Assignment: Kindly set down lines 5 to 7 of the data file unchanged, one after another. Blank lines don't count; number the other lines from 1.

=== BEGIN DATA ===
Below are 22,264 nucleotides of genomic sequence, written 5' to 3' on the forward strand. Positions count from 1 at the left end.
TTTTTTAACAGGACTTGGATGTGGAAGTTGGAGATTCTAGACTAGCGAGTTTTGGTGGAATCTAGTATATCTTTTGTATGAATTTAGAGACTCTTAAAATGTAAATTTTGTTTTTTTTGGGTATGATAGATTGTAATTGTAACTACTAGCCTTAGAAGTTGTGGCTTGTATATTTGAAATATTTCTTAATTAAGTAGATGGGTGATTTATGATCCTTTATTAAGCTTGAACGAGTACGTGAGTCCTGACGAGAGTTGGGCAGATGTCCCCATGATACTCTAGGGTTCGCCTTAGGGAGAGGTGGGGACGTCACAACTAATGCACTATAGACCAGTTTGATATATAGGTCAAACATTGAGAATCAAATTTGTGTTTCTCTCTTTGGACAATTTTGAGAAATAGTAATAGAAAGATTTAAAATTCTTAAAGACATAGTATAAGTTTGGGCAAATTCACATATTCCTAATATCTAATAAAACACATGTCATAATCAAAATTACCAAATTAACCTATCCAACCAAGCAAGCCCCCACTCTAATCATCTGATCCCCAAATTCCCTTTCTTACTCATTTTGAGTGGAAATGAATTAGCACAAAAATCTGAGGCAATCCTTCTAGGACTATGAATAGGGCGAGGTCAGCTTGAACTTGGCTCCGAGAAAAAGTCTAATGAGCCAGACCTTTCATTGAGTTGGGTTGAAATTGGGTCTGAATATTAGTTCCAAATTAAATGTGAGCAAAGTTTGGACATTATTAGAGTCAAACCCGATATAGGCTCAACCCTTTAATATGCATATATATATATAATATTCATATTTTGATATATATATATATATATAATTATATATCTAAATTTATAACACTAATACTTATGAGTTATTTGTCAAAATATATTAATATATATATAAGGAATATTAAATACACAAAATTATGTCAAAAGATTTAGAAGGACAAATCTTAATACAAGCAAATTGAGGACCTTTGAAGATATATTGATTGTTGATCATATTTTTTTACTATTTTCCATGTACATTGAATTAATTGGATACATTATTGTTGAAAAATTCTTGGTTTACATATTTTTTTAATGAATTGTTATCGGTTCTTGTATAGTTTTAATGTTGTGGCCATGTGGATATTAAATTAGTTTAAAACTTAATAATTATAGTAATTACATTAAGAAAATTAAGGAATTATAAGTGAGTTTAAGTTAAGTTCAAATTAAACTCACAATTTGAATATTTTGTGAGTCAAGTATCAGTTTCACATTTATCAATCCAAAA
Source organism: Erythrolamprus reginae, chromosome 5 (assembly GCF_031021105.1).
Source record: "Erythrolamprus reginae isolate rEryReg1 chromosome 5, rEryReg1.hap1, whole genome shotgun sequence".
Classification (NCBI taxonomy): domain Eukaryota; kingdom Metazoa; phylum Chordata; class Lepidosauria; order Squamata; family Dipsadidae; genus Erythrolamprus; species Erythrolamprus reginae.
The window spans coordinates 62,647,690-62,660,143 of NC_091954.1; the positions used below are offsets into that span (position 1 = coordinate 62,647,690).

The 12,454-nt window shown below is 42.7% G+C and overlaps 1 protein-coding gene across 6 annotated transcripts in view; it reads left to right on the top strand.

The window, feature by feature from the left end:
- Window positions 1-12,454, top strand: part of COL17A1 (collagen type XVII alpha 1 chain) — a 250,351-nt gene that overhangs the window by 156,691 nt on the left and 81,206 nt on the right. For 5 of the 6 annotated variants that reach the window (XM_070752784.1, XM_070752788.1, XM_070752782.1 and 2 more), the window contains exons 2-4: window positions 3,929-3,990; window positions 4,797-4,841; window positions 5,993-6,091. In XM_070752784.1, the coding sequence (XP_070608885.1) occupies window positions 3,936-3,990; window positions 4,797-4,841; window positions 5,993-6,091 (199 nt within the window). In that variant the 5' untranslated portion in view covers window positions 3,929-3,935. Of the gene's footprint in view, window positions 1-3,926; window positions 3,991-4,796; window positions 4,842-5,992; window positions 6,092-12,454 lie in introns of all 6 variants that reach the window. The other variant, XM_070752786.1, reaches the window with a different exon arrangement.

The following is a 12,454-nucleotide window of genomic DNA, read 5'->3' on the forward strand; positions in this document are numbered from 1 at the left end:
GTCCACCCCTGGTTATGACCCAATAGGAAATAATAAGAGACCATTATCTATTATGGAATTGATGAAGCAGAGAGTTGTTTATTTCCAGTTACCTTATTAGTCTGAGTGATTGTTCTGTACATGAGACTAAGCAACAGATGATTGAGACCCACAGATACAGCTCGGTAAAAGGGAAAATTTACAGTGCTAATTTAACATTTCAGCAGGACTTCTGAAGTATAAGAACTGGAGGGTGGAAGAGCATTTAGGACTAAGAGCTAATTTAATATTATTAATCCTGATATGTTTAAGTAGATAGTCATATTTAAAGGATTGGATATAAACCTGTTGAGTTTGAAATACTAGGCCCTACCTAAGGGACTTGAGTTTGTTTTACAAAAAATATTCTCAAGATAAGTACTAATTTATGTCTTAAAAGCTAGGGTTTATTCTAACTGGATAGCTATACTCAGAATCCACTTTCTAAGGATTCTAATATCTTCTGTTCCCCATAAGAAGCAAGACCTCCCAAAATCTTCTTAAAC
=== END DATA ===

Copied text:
Classification (NCBI taxonomy): domain Eukaryota; kingdom Metazoa; phylum Chordata; class Lepidosauria; order Squamata; family Dipsadidae; genus Erythrolamprus; species Erythrolamprus reginae.
The window spans coordinates 62,647,690-62,660,143 of NC_091954.1; the positions used below are offsets into that span (position 1 = coordinate 62,647,690).

The 12,454-nt window shown below is 42.7% G+C and overlaps 1 protein-coding gene across 6 annotated transcripts in view; it reads left to right on the top strand.